NBA NOTES : With Foresight, Celtics Would Not Be Trying to Correct Vision


Throughout their history, the Red Auerbach Boston Celtics have been the consummate visionaries. Much of their mystique can be traced to the 1956 trade that sent Cliff Hagan and Easy Ed Macauley to the St. Louis Hawks for the third pick in the draft, which Auerbach used to draft Bill Russell.

That led to 11 championships in 13 seasons.

In 1978, Auerbach used the sixth pick in the draft to select Larry Bird, who still had a year left in school. Auerbach figured that waiting a year for Bird would be insignificant, and he was correct. The Celtics have won three titles in the Bird era.

But in August, a bit of the mystique died when the Celtics were slow to react to the Brian Shaw-to-Italy threat. Because the Celtics were over the salary cap, Shaw was forced to play his rookie year for the NBA minimum. He played well enough to start in 54 games, and so it was obvious he was in line for a big raise.

But the Celtics tried to low-ball him (about $500,000 a year) and were shocked when he quickly accepted an offer to become Danny Ferry's teammate with Il Messaggero in Rome. With Larry Bird missing 76 games last year because of surgery on each of his heels, the Celtics' only accomplishment was that their 23-year-old future stars -- Shaw, and Reggie Lewis -- received ample playing time and experience.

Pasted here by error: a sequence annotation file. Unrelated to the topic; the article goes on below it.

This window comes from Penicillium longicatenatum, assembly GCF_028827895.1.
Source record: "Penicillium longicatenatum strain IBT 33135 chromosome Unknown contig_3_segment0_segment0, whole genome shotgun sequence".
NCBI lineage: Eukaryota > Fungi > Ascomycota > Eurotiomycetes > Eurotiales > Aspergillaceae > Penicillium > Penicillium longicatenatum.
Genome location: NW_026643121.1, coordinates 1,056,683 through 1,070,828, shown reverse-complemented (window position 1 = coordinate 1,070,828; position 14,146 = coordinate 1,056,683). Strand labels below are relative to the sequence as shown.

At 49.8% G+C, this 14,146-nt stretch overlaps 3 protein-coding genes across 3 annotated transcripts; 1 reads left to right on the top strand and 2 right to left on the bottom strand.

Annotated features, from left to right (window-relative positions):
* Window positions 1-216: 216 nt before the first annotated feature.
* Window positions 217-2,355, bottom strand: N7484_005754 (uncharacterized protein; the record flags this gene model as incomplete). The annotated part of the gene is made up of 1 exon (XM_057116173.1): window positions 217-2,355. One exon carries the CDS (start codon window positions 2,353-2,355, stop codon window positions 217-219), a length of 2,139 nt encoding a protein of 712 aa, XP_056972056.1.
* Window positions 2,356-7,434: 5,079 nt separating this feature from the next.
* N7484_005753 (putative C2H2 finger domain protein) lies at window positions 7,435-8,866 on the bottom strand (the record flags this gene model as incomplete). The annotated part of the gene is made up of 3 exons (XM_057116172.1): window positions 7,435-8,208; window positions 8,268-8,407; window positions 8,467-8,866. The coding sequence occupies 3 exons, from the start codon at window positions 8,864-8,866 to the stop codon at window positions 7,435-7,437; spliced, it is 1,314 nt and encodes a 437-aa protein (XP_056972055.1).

Now with Bird returning to form -- he had 22 points, eight rebounds and eight assists in the Celtics' 111-99 victory over the Spurs Tuesday -- the Celtics have only one weakness. Point guard. The three in camp are 35-year-old Dennis Johnson, retread John Bagley and Continental Basketball Association refugee Kelvin Upshaw, who was cut by the Miami Heat last season.

With a little Celtic foresight, Shaw would have been the starter and any of the others could have been the backup. And the Celtics would have been two-deep at every position. Instead, they have exposed themselves to second-guessing.

Simple arithmetic has become a popular exercise in Boston. Question: What is the total of $550,000 and $425,000? There are three answers:

1. The salaries of Bagley and Yugoslavian Dino Radja, who has gone back to his country for a year after the Celtics settled a court case with his Yugoslavian team. After he departed, Bird said, "To be honest, I don't know if he can play."

2. $975,000.

3. A reasonable amount to pay Shaw.

The Celtics, of course, are sensitive about their loss. "It's like a lot of other things," said General Manager Jan Volk. "When you have the benefit of hindsight, I suppose you can look at things differently."

But that's the point. Celtic mystique was built on foresight, not hindsight. Bird has attempted to downplay Shaw's loss, saying, "Brian was a good player, but I don't think he was the difference between winning a championship and not winning one. We lost Brian, but I came back. Who would you rather lose? Brian Shaw or Larry Bird?"